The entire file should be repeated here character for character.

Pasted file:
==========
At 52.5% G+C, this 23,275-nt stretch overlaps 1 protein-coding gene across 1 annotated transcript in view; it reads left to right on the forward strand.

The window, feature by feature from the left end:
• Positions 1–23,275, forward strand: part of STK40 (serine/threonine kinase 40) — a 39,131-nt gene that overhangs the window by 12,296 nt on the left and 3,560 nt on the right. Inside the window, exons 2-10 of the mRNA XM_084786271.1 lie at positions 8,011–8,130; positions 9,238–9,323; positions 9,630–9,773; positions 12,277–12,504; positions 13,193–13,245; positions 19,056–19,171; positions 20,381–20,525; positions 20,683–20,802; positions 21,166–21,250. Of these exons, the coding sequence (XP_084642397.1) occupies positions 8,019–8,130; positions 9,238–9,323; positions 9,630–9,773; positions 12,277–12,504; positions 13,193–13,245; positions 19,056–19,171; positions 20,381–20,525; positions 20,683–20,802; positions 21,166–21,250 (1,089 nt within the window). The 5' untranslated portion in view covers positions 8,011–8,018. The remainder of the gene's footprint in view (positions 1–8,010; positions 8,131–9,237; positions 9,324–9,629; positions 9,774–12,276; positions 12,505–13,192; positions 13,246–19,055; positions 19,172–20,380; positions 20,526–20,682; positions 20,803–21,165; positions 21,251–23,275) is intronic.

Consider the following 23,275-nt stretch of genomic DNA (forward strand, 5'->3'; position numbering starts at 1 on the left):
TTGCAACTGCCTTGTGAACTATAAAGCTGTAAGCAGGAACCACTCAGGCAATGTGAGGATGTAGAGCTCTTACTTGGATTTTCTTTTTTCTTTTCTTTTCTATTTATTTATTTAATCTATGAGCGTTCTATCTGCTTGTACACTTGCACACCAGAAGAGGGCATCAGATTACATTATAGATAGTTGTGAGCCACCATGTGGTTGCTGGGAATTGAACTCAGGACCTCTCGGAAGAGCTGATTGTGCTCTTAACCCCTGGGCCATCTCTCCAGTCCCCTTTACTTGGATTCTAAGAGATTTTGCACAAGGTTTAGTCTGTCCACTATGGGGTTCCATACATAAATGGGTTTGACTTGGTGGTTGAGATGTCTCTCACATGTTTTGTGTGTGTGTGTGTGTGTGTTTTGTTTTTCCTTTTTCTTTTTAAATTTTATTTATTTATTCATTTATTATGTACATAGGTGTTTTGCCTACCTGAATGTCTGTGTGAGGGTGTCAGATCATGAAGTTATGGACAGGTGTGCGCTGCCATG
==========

At 52.5% G+C, this 23,275-nt stretch overlaps 1 protein-coding gene across 1 annotated transcript in view; it reads left to right on the forward strand.

The window, feature by feature from the left end:
• Positions 1–23,275, forward strand: part of STK40 (serine/threonine kinase 40) — a 39,131-nt gene that overhangs the window by 12,296 nt on the left and 3,560 nt on the right. Inside the window, exons 2-10 of the mRNA XM_084786271.1 lie at positions 8,011–8,130; positions 9,238–9,323; positions 9,630–9,773; positions 12,277–12,504; positions 13,193–13,245; positions 19,056–19,171; positions 20,381–20,525; positions 20,683–20,802; positions 21,166–21,250. Of these exons, the coding sequence (XP_084642397.1) occupies positions 8,019–8,130; positions 9,238–9,323; positions 9,630–9,773; positions 12,277–12,504; positions 13,193–13,245; positions 19,056–19,171; positions 20,381–20,525; positions 20,683–20,802; positions 21,166–21,250 (1,089 nt within the window). The 5' untranslated portion in view covers positions 8,011–8,018. The remainder of the gene's footprint in view (positions 1–8,010; positions 8,131–9,237; positions 9,324–9,629; positions 9,774–12,276; positions 12,505–13,192; positions 13,246–19,055; positions 19,172–20,380; positions 20,526–20,682; positions 20,803–21,165; positions 21,251–23,275) is intronic.

Consider the following 23,275-nt stretch of genomic DNA (forward strand, 5'->3'; position numbering starts at 1 on the left):
TTGCAACTGCCTTGTGAACTATAAAGCTGTAAGCAGGAACCACTCAGGCAATGTGAGGATGTAGAGCTCTTACTTGGATTTTCTTTTTTCTTTTCTTTTCTATTTATTTATTTAATCTATGAGCGTTCTATCTGCTTGTACACTTGCACACCAGAAGAGGGCATCAGATTACATTATAGATAGTTGTGAGCCACCATGTGGTTGCTGGGAATTGAACTCAGGACCTCTCGGAAGAGCTGATTGTGCTCTTAACCCCTGGGCCATCTCTCCAGTCCCCTTTACTTGGATTCTAAGAGATTTTGCACAAGGTTTAGTCTGTCCACTATGGGGTTCCATACATAAATGGGTTTGACTTGGTGGTTGAGATGTCTCTCACATGTTTTGTGTGTGTGTGTGTGTGTGTTTTGTTTTTCCTTTTTCTTTTTAAATTTTATTTATTTATTCATTTATTATGTACATAGGTGTTTTGCCTACCTGAATGTCTGTGTGAGGGTGTCAGATCATGAAGTTATGGACAGGTGTGCGCTGCCATG